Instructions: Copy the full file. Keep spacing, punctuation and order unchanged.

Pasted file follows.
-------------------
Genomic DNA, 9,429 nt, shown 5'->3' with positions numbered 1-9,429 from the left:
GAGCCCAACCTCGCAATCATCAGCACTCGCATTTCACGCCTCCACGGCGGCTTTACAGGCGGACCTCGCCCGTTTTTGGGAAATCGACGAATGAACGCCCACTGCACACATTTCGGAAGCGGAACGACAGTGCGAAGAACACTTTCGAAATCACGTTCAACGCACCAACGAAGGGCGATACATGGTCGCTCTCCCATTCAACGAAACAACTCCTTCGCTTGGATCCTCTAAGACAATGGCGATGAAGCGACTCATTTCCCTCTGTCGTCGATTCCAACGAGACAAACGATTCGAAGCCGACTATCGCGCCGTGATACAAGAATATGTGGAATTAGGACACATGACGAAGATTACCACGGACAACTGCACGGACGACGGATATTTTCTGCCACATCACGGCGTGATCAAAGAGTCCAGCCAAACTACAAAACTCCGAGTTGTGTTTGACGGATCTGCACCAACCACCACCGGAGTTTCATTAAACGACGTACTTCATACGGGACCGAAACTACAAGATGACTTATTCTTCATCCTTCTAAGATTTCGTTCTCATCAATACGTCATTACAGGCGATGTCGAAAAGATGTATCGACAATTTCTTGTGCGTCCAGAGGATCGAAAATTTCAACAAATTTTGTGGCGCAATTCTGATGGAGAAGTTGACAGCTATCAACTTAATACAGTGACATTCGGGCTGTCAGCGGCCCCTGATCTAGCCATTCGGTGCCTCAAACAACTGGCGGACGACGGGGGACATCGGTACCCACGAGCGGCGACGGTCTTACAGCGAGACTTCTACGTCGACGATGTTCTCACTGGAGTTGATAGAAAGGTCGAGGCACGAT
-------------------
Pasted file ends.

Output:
Genomic DNA, 9,429 nt, shown 5'->3' with positions numbered 1-9,429 from the left:
GAGCCCAACCTCGCAATCATCAGCACTCGCATTTCACGCCTCCACGGCGGCTTTACAGGCGGACCTCGCCCGTTTTTGGGAAATCGACGAATGAACGCCCACTGCACACATTTCGGAAGCGGAACGACAGTGCGAAGAACACTTTCGAAATCACGTTCAACGCACCAACGAAGGGCGATACATGGTCGCTCTCCCATTCAACGAAACAACTCCTTCGCTTGGATCCTCTAAGACAATGGCGATGAAGCGACTCATTTCCCTCTGTCGTCGATTCCAACGAGACAAACGATTCGAAGCCGACTATCGCGCCGTGATACAAGAATATGTGGAATTAGGACACATGACGAAGATTACCACGGACAACTGCACGGACGACGGATATTTTCTGCCACATCACGGCGTGATCAAAGAGTCCAGCCAAACTACAAAACTCCGAGTTGTGTTTGACGGATCTGCACCAACCACCACCGGAGTTTCATTAAACGACGTACTTCATACGGGACCGAAACTACAAGATGACTTATTCTTCATCCTTCTAAGATTTCGTTCTCATCAATACGTCATTACAGGCGATGTCGAAAAGATGTATCGACAATTTCTTGTGCGTCCAGAGGATCGAAAATTTCAACAAATTTTGTGGCGCAATTCTGATGGAGAAGTTGACAGCTATCAACTTAATACAGTGACATTCGGGCTGTCAGCGGCCCCTGATCTAGCCATTCGGTGCCTCAAACAACTGGCGGACGACGGGGGACATCGGTACCCACGAGCGGCGACGGTCTTACAGCGAGACTTCTACGTCGACGATGTTCTCACTGGAGTTGATAGAAAGGTCGAGGCACGAT